Set in Barcelona before, during and after the Civil War, this novel follows the life of Natalia through her suffering and depression. It may be a tear-jerker, but it is also a tale of hope and survival. And when you go to Barcelona, you can visit La Placa Del Diamant, the original Catalan title of the novel, and a crucial location in the novel.

‘A Manuscript of Ashes’ by Antonio Munoz Molina

This novel begins during the latter years of Franco’s reign, in the late 1960’s. Minaya is a university student who has been imprisoned for his role in a demonstration. He flees to the countryside to work on his thesis and becomes absorbed in a story from the past. It’s a mystery, a love story, and a portrayal of the complexities and tumult of the Civil War.

‘Winter in Madrid’ by C.J. Sansom

As the title suggests, the location of this novel is the Spanish capital. Englishman Harry Brett has been sent to Madrid by the British Secret Service to spy on an old friend. It is 1940, and Harry is soon immersed in the political complexities of post-Civil War Spain. There is also of course, a love story or two…

‘The Return’ by Victoria Hislop

This novel is a curious mix of chick-lit and historical fiction. And while the style of the writing could be considered ‘beach read’, the subject matter is not. Told in a mix of past and present, the novel gives a frightening portrayal of the war in the city of Granada. It shows how civil war pits neighbors and even brothers against each other, while the chaos that follow destroys the dreams and relationships of those who are left behind. If you are planning on visiting Granada, then this book is a must.

By all means enjoy the fantastic lifestyle and culture that you will experience on a trip to Spain today, but if you want to really understand the people that you meet on your journey, then any of these books will help you to do that. Immersing yourself in the history of a city or country does much to enhance your travels, so why not read these novels and take that first step. And once you have done that, there are plenty of more books set in Spain to explore….

Travel to Paradise – Phuket Island Thailand

Phuket Island Thailand – One of the World’s Great Island Holidays

Most people visit Phuket for the beaches and because it’s one of those ‘must-see’ tropical islands. For those who can pry themselves away from the regular tourist trappings and head across the island, they can catch a glimpse of what the island offered prior to the growth of the tourism industry.

At the island’s main crossroads at Ban Tha Rua stand bronze statues of Khunying Jan and her sister Mook, celebrating their heroic and successful resistance to the Burmese invasion in 1785. In Phuket City, the ornate Chinese wats of Jui Tai and Put Jaw are testament to the island’s economic history. Tin was once the primary source of wealth for the island, and from the 16th century onwards, Hakka Chinese entrepreneurs and their workforces came to the island to exploit the mines.

When the price of Tin dropped, the island shifted its primary production to rubber and pineapple plantations and then, in the mid 1970’s, turned it’s attention to maximizing the possibilities provided by an inexhaustible stream of tourists.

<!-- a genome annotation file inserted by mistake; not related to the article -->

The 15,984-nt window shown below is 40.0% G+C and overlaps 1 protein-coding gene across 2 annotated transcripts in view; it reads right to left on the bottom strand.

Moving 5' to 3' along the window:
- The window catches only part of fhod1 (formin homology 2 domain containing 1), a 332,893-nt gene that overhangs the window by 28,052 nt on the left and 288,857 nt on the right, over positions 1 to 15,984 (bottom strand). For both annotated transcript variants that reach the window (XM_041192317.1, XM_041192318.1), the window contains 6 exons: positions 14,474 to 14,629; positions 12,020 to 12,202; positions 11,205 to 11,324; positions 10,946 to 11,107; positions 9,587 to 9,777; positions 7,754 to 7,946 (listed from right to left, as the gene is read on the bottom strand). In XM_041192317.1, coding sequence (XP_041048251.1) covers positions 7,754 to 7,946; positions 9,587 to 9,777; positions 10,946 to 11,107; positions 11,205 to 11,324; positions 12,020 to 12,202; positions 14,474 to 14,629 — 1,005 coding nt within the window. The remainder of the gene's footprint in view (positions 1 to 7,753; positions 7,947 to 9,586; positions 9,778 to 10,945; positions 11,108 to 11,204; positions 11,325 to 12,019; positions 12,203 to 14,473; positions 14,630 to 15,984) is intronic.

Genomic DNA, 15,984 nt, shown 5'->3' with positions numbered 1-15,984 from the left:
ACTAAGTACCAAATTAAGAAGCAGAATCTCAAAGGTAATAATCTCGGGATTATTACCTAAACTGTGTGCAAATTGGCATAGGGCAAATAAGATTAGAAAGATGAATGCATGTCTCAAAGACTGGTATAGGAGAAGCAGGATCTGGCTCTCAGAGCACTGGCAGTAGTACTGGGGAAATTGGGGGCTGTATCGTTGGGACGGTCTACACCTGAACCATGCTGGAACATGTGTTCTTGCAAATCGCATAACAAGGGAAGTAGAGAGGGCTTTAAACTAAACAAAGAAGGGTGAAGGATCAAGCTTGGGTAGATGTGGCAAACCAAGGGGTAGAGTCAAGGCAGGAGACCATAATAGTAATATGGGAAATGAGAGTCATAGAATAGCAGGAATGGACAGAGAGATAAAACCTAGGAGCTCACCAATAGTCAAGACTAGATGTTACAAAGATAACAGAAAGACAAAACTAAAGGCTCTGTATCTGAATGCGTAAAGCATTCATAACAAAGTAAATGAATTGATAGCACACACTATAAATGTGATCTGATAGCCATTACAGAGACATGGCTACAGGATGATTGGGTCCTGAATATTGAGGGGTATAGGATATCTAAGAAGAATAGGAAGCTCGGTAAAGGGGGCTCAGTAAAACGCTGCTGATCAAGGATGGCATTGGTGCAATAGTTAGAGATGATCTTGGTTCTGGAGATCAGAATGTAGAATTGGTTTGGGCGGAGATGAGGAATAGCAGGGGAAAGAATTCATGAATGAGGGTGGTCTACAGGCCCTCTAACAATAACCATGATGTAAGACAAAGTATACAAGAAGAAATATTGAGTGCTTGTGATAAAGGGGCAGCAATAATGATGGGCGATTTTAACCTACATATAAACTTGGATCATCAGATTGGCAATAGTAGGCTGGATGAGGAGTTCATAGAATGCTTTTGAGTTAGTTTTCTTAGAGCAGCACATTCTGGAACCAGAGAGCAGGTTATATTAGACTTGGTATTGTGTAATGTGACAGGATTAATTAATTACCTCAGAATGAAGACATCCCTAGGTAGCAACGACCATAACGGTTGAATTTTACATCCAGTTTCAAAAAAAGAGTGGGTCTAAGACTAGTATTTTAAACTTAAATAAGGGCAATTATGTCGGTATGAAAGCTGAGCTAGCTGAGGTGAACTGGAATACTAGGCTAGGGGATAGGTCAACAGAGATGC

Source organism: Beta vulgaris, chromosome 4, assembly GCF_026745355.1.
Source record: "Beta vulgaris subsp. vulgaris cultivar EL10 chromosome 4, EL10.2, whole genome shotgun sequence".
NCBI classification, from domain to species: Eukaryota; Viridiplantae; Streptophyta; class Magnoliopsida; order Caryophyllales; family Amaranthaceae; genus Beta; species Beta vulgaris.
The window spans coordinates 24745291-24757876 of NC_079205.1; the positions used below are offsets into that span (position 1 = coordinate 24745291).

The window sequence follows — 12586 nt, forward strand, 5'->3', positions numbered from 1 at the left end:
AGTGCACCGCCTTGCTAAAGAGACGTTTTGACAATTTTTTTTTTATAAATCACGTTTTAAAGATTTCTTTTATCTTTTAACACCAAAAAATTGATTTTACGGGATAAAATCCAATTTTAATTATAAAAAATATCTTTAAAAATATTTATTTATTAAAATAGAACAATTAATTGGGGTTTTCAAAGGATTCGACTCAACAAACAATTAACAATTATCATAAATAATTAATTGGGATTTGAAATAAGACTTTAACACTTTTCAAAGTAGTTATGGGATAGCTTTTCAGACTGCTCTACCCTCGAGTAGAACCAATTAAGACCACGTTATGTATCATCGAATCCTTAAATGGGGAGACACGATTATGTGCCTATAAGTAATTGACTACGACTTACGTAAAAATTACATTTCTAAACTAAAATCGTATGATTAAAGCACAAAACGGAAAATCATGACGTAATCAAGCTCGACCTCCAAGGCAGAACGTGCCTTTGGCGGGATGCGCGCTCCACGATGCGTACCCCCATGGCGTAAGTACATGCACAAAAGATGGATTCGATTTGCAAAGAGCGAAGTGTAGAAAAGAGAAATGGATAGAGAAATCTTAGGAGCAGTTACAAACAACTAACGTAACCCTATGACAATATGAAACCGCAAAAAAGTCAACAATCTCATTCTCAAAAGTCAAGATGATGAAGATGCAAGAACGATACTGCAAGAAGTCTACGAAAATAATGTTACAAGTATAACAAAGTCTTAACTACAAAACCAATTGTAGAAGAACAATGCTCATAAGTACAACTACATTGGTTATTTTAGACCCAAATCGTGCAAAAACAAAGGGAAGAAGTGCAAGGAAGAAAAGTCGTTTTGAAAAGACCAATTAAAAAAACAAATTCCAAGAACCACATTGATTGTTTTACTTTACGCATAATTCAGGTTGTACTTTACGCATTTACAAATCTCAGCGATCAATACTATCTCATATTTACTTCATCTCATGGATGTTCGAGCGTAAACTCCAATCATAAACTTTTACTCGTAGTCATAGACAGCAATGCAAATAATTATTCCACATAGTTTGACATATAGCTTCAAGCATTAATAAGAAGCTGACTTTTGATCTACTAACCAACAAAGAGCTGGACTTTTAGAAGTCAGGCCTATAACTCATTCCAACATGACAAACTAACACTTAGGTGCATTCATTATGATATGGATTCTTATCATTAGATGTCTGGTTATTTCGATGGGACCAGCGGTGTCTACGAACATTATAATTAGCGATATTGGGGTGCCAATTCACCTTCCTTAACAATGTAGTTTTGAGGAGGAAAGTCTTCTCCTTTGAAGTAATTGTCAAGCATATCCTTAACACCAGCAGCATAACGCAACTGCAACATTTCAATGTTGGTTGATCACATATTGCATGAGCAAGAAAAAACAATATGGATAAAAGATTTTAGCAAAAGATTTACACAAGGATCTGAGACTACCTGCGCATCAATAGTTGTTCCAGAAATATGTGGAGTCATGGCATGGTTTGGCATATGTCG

Between the headlands, particularly on Phuket’s west coast, are the sandy beaches fringing the Andaman Sea against a backdrop of the little explored interior of heavily forested mountains. Chief among these beaches is Patong, the eternally busy repository of most of Phuket’s hustle and bustle. This is where the Hawkers hawk, touts tout and the kathoey ladyboys bamboozle beer-soaked tourists in the bars of Soi Bangla.

In the 2004 tsunami Patong’s many hotel developments suffered badly, though Hat Kamala slightly to the north bore the full brunt.

If the pace of life in Patong is taking it’s toll, if the prospect of yet another karaoke night seems simply too demanding, there are a myriad of alternatives to chose from. After all, Phuket is a considerably large island, nearly the size of Singapore in fact, so your options are hardly restricted.

To find the quieter beaches it’s advised you head to the northern end of the island, where Phuket’s largest beach, Hat Mai Khao, remains relatively unspoiled and less crowded. Just round the corner of the islands southern tip is Rawai Beach, which (by virtue of its east coast location) offers some fabulous sunset views.

Away from the water and the ribbon developments visitors will find the interiors national parks and reserves, along with the rubber and pineapple plantations. If the mind is soothed by these peaceful surroundings, the body can also enjoy it’s own vacation during the nine-day vegetarian festival that falls each October, at the end of the cool season in Phuket – a true detox for body, mind and spirit.

Amongst the myriad of pleasures on Phuket is the fabulous local cuisine. Don’t be afraid to be adventurous and seek out the eating-houses where locals are dining on mass. This is a sure sign that the food is good and inexpensive. The experience alone is enough to satisfy you but the quality of the meals will draw you back time and again.

Relax and enjoy this slice of paradise, an island so rich with offerings and yet so peaceful and rejuvenating. The speedboat day-trips to Phi Phi Island are highly recommended. Take in James Bond Island and the location for the filming of Hollywood movie ‘The Beach’. It’s wonderful day on the water and a visual delight.

For a wonderful holiday that will not break the bank, Phuket Island Thailand has to be one of the most attractive destinations on the planet. Arrive, relax, indulge and experience…